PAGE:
In Missouri, our complaints are easily silenced; the caseworker simply throws the grievance form in the trash. A prisoner has no way to prove the form was ever even submitted. This tactic is especially prevalent in segregation units.

I wonder what state has the best grievance system. I certainly hope it isn't Missouri, because ours is too easily sabotaged. I do not have any experience with other states' procedures, but I did see a grievance form for Arizona's procedure belonging to a prisoner in Missouri on interstate compact. It looked better than Missouri's, mainly because the prisoner keeps a copy.

Will comparing states grievance procedures in a court case be effective in bringing about change? I am willing to entertain the possibility, but how will we know what state has the best procedure? The Prisoners' Legal Clinic will need to form a team of comrades from the various states to discuss the differences and their experiences.


MIM(Prisons) Legal Coordinator adds: We don't rely on the Amerikkkan court system for our ultimate liberation, but while we're stuck here in the belly of the beast we try to use the courts to our advantage in our revolutionary organizing. A long-term project of United Struggle from Within and the Prisoners' Legal Clinic (PLC) is the campaign to ensure our grievances are addressed. Our subscribers have been submitting petitions to prison administrators, prisoner advocacy groups, and the Federal government in several states, some for years. These petitions notify the prisoncrats of all the corrupt ways grievances are being mishandled and misused on the ground.

In some states, we've had success with our grievance petitions. Other states have come down with more creativity with their repression. In those states that don't respond to the petitions, a lawsuit will likely be necessary to push this struggle further.

This author discusses the tactic of comparing grievance procedures to see which states have more reliable remedies for administrative relief, and using this information in a lawsuit to push your own state to adopt these tactics.

It is vital to keep a copy of the grievance in any case and in any system. If the system does not allow the you to keep a receipt or copy of the grievance, then it is much more difficult to track a grievance and prove that it was submitted. This of course makes it much easier for the grievance to end up in the trash.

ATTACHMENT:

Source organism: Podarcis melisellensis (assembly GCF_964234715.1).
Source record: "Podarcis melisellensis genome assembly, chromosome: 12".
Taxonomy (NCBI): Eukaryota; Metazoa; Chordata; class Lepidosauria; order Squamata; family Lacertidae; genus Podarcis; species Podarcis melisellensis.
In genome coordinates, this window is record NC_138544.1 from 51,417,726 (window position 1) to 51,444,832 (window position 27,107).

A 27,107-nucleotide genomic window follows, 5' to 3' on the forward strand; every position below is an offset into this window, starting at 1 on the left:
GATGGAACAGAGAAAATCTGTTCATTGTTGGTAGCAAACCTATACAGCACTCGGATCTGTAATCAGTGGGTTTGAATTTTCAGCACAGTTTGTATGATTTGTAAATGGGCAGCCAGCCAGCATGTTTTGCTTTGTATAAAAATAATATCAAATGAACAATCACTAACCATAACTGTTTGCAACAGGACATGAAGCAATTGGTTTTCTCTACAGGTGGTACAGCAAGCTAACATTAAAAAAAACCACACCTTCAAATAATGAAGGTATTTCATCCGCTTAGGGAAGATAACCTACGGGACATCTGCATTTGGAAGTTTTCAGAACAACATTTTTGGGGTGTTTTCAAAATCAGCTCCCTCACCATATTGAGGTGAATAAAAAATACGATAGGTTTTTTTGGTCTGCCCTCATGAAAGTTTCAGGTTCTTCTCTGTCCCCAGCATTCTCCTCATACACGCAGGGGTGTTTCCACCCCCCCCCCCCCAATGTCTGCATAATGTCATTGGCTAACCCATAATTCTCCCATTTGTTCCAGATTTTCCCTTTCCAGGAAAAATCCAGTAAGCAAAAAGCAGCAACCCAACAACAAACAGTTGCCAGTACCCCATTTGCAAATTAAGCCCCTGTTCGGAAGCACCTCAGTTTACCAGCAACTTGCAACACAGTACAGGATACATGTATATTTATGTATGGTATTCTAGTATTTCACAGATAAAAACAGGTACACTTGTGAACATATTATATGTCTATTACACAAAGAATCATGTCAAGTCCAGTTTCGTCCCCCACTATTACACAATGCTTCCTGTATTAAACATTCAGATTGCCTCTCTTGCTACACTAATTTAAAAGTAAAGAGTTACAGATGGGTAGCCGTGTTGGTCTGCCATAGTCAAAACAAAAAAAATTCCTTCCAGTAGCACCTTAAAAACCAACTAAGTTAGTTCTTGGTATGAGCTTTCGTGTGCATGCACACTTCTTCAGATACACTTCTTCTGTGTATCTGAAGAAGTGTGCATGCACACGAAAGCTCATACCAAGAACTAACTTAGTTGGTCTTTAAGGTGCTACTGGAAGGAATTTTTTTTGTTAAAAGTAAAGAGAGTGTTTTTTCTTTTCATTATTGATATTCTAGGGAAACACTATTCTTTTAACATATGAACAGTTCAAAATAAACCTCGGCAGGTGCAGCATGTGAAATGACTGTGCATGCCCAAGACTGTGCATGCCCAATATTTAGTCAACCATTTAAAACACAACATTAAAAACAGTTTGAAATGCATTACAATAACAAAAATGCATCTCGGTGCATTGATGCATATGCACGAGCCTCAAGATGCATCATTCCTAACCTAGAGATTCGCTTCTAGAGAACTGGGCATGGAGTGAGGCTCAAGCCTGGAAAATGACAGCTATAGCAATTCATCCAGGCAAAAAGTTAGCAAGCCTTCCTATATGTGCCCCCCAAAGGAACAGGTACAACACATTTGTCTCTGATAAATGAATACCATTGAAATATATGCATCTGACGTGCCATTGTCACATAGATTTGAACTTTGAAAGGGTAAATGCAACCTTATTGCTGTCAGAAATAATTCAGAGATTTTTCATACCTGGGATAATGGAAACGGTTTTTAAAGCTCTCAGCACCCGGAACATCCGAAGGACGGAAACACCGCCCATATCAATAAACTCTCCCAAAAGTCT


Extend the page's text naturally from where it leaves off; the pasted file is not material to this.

As we're looking forward to the development of the campaign to have our grievances addressed in several states, we can start discussing legal tactics to use in a lawsuit. Besides ensuring that a prisoner is able to keep proof that a grievance was submitted, what other procedural reforms would improve the grievance process?

Of course procedural safeguards won't always prevent the grievance from being "lost," or keep it from being used as an excuse to harrass the persyn filing the complaint. But the more protections we can build into the grievance processes, the better we can protect ourselves from abuses — abuses of the grievance process, and in prison generally.

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[Abuse] [Legal] [Control Units]
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Case Law and Strengthening Spontaneous Action

Most prisoners don't know that the only reason some injustices happen to them is because the person before them it was done to did nothing about it. So it continues into custom, then into practice, then into policy. Once in policy, Court Order Injunction is the only means to prove unconstitutionality of such acts and force them to be changed. Therefore we need to fight injustice while it is still just a custom!

In ULK 33 "Solidarity: Dead in the Feds", a Federal prisoner reported on a spontaneous action that took place to protest poor meals in the Security Housing Unit at the United $tates Penitentiary in Pollock, Louisiana. 53 prisoners participated in a collective action but most quickly retreated. Clothing was taken away and everyone was placed on meager "disciplinary meals."

Besides the spontaneous direct action approach which quickly fizzled out, another tactic those comrades could take is to get those 53 prisoners to pick up a pen and a grievance and file the case law outlined on Donegan v. Fair, 859 F2d 1059.1063 (1st Cir 1988) (Statute: Prisoners have liberty interest in receiving nutritionally adequate food and meals).

I would also recommend to read the unit's use of force policy to see what they can and cannot do to you, being that this correspondent in Pollock was gassed five times. Getting gassed when done without reason is unconstitutional. See Stringer v. Rowe, 616 F2d 993 at 998 (7th Cir 1980).

The taking of clothes is arbitrary and capricious and done to punish without penological purpose. The case Reeves v. Pettcox, 19 F3d 1060 (5th Cir 1994) combats this type of act.


MIM(Prisons) adds: We appreciate this Prisoners' Legal Clinic contributor for sending in legal tips for others to use in their struggles against the criminal injustice system. Spontaneous collective action provides a good assessment of our overall level of solidarity. That 53 people participated in this spontaneous action in the first place is quite impressive. But building a protracted struggle to bring down the root causes of our vast criminal injustice system — capitalism, imperialism, and national oppression — is another thing altogether.